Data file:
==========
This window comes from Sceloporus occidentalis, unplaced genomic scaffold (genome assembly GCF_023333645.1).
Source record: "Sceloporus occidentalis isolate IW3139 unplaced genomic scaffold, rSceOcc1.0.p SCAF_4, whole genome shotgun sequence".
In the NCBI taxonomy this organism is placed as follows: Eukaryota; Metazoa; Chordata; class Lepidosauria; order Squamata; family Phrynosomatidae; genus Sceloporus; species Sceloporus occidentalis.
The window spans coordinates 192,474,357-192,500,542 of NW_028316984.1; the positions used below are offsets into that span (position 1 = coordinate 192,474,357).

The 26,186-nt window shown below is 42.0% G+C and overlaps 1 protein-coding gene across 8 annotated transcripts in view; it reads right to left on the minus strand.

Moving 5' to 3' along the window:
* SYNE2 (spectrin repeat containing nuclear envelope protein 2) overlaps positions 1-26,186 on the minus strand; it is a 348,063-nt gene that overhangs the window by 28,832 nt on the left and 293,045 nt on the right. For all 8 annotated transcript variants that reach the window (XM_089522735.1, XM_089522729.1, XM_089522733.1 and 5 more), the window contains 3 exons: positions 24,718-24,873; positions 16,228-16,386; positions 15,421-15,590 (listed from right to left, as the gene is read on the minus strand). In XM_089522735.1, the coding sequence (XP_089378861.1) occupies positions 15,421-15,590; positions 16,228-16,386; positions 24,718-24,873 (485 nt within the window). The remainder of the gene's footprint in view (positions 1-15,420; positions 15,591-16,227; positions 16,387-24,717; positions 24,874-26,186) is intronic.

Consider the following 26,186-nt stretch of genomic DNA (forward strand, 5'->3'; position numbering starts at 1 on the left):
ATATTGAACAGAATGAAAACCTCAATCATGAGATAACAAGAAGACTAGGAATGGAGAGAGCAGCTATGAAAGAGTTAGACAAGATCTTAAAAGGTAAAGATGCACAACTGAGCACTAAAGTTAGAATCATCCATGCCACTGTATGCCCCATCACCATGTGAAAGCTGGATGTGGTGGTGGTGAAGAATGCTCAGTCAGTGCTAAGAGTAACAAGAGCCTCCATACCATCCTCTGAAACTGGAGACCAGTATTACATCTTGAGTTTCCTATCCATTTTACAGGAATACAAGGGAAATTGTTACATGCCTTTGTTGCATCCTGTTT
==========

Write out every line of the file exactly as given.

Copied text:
This window comes from Sceloporus occidentalis, unplaced genomic scaffold (genome assembly GCF_023333645.1).
Source record: "Sceloporus occidentalis isolate IW3139 unplaced genomic scaffold, rSceOcc1.0.p SCAF_4, whole genome shotgun sequence".
In the NCBI taxonomy this organism is placed as follows: Eukaryota; Metazoa; Chordata; class Lepidosauria; order Squamata; family Phrynosomatidae; genus Sceloporus; species Sceloporus occidentalis.
The window spans coordinates 192,474,357-192,500,542 of NW_028316984.1; the positions used below are offsets into that span (position 1 = coordinate 192,474,357).

The 26,186-nt window shown below is 42.0% G+C and overlaps 1 protein-coding gene across 8 annotated transcripts in view; it reads right to left on the minus strand.

Moving 5' to 3' along the window:
* SYNE2 (spectrin repeat containing nuclear envelope protein 2) overlaps positions 1-26,186 on the minus strand; it is a 348,063-nt gene that overhangs the window by 28,832 nt on the left and 293,045 nt on the right. For all 8 annotated transcript variants that reach the window (XM_089522735.1, XM_089522729.1, XM_089522733.1 and 5 more), the window contains 3 exons: positions 24,718-24,873; positions 16,228-16,386; positions 15,421-15,590 (listed from right to left, as the gene is read on the minus strand). In XM_089522735.1, the coding sequence (XP_089378861.1) occupies positions 15,421-15,590; positions 16,228-16,386; positions 24,718-24,873 (485 nt within the window). The remainder of the gene's footprint in view (positions 1-15,420; positions 15,591-16,227; positions 16,387-24,717; positions 24,874-26,186) is intronic.

Consider the following 26,186-nt stretch of genomic DNA (forward strand, 5'->3'; position numbering starts at 1 on the left):
ATATTGAACAGAATGAAAACCTCAATCATGAGATAACAAGAAGACTAGGAATGGAGAGAGCAGCTATGAAAGAGTTAGACAAGATCTTAAAAGGTAAAGATGCACAACTGAGCACTAAAGTTAGAATCATCCATGCCACTGTATGCCCCATCACCATGTGAAAGCTGGATGTGGTGGTGGTGAAGAATGCTCAGTCAGTGCTAAGAGTAACAAGAGCCTCCATACCATCCTCTGAAACTGGAGACCAGTATTACATCTTGAGTTTCCTATCCATTTTACAGGAATACAAGGGAAATTGTTACATGCCTTTGTTGCATCCTGTTT